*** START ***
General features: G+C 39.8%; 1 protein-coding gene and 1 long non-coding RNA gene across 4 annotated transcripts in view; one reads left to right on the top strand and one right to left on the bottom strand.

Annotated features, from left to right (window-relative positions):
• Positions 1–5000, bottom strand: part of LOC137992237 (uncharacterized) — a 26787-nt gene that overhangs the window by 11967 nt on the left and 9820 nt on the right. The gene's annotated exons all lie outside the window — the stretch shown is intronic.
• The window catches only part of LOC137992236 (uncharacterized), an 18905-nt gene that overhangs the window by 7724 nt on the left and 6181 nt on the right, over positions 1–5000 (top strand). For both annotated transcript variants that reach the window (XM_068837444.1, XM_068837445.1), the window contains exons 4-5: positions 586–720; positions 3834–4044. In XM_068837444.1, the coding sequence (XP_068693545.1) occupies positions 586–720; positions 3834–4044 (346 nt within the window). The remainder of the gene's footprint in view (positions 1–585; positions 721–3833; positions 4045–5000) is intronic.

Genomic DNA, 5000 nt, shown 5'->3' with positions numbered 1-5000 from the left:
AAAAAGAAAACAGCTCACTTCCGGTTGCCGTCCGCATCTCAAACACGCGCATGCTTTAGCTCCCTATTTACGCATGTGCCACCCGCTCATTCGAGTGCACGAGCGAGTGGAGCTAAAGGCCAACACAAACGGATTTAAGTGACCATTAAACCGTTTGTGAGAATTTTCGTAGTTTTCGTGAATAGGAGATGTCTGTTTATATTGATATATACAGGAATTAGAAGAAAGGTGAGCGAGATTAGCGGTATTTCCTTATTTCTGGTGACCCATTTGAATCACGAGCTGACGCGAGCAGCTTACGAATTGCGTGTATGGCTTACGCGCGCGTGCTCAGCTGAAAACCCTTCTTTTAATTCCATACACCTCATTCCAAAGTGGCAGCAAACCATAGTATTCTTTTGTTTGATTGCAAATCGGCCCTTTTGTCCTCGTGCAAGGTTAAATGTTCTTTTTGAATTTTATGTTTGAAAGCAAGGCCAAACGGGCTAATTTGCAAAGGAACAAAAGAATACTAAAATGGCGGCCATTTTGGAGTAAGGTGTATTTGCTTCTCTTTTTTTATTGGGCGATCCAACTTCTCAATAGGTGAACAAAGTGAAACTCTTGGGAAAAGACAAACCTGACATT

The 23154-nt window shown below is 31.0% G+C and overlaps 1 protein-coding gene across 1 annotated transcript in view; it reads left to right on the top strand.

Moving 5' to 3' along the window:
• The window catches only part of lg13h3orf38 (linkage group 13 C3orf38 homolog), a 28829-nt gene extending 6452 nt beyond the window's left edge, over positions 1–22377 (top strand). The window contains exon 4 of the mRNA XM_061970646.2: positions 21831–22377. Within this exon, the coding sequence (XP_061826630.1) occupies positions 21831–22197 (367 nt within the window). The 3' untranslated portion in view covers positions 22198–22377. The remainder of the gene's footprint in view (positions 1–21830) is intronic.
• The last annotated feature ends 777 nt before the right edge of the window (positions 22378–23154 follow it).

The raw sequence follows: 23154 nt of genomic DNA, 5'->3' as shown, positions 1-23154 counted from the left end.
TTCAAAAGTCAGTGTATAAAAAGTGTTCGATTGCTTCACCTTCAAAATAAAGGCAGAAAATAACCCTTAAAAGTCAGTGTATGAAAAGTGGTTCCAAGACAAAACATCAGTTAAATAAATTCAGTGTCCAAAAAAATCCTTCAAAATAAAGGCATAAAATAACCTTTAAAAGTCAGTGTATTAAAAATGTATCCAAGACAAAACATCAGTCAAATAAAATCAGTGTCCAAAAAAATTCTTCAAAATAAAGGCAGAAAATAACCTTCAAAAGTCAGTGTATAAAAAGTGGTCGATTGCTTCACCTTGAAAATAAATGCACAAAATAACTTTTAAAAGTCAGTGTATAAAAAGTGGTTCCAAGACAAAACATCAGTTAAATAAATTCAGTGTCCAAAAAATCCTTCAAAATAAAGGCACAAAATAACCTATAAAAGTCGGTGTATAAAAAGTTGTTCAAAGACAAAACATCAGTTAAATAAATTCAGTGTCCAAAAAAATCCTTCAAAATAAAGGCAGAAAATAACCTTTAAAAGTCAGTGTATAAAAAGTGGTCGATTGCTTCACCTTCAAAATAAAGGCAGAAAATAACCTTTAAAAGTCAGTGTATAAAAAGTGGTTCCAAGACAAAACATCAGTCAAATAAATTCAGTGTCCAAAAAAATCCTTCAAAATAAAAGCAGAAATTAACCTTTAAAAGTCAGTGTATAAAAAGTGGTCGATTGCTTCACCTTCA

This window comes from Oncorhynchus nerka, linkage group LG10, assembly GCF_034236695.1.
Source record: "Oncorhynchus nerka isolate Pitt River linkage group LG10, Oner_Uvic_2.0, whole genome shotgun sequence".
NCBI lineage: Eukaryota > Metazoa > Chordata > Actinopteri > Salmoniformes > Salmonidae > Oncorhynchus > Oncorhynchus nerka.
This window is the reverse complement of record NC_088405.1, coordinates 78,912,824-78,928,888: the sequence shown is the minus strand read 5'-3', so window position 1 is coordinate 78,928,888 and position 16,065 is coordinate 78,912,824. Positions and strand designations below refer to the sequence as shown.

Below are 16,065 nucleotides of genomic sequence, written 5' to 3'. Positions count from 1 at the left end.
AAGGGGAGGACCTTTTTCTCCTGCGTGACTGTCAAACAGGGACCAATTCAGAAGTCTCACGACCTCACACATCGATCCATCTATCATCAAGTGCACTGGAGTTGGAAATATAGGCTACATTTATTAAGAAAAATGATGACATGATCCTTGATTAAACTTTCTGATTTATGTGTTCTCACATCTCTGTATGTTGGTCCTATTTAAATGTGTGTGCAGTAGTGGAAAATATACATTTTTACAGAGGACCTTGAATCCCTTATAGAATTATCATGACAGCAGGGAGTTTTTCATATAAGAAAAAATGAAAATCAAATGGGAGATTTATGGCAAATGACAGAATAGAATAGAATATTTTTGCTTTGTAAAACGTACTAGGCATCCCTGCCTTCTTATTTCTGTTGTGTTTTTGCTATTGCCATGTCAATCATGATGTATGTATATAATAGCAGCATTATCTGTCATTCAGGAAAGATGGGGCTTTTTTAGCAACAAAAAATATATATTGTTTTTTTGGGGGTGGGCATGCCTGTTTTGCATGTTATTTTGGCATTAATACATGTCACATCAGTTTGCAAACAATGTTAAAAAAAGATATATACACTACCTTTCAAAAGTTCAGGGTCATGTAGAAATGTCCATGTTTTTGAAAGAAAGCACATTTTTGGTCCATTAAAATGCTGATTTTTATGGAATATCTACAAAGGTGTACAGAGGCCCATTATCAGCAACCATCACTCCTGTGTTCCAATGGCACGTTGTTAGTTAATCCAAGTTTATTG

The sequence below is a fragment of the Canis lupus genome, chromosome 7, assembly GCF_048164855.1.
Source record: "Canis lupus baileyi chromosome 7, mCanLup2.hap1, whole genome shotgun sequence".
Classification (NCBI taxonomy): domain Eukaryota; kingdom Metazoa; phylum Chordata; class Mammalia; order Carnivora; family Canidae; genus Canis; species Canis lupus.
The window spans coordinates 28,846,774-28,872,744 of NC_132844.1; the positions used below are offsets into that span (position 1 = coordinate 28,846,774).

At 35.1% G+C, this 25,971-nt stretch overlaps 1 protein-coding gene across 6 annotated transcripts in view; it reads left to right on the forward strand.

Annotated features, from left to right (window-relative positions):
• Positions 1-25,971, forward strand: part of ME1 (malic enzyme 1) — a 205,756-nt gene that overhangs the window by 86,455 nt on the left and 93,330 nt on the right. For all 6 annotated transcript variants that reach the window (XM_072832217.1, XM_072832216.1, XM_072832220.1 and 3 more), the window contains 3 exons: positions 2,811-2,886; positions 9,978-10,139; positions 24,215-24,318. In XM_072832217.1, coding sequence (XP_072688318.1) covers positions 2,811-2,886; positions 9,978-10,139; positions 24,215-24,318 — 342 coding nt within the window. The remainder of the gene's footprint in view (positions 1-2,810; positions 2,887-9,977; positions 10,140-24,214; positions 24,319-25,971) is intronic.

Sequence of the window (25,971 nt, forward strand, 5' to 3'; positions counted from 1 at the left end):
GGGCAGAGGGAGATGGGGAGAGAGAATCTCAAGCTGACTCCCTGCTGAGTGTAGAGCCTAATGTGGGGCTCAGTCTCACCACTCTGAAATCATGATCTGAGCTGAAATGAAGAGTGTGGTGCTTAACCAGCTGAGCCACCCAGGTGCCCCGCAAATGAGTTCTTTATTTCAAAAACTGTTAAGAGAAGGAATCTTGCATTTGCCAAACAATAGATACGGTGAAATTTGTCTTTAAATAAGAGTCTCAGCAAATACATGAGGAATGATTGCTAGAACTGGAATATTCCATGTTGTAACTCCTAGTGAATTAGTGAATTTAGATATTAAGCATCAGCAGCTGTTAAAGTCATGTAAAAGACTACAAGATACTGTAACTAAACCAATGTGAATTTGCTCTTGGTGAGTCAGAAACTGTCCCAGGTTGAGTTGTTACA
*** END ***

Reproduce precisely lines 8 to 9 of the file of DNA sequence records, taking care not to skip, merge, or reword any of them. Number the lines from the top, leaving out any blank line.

Moving 5' to 3' along the window:
• The window catches only part of lg13h3orf38 (linkage group 13 C3orf38 homolog), a 28829-nt gene extending 6452 nt beyond the window's left edge, over positions 1–22377 (top strand). The window contains exon 4 of the mRNA XM_061970646.2: positions 21831–22377. Within this exon, the coding sequence (XP_061826630.1) occupies positions 21831–22197 (367 nt within the window). The 3' untranslated portion in view covers positions 22198–22377. The remainder of the gene's footprint in view (positions 1–21830) is intronic.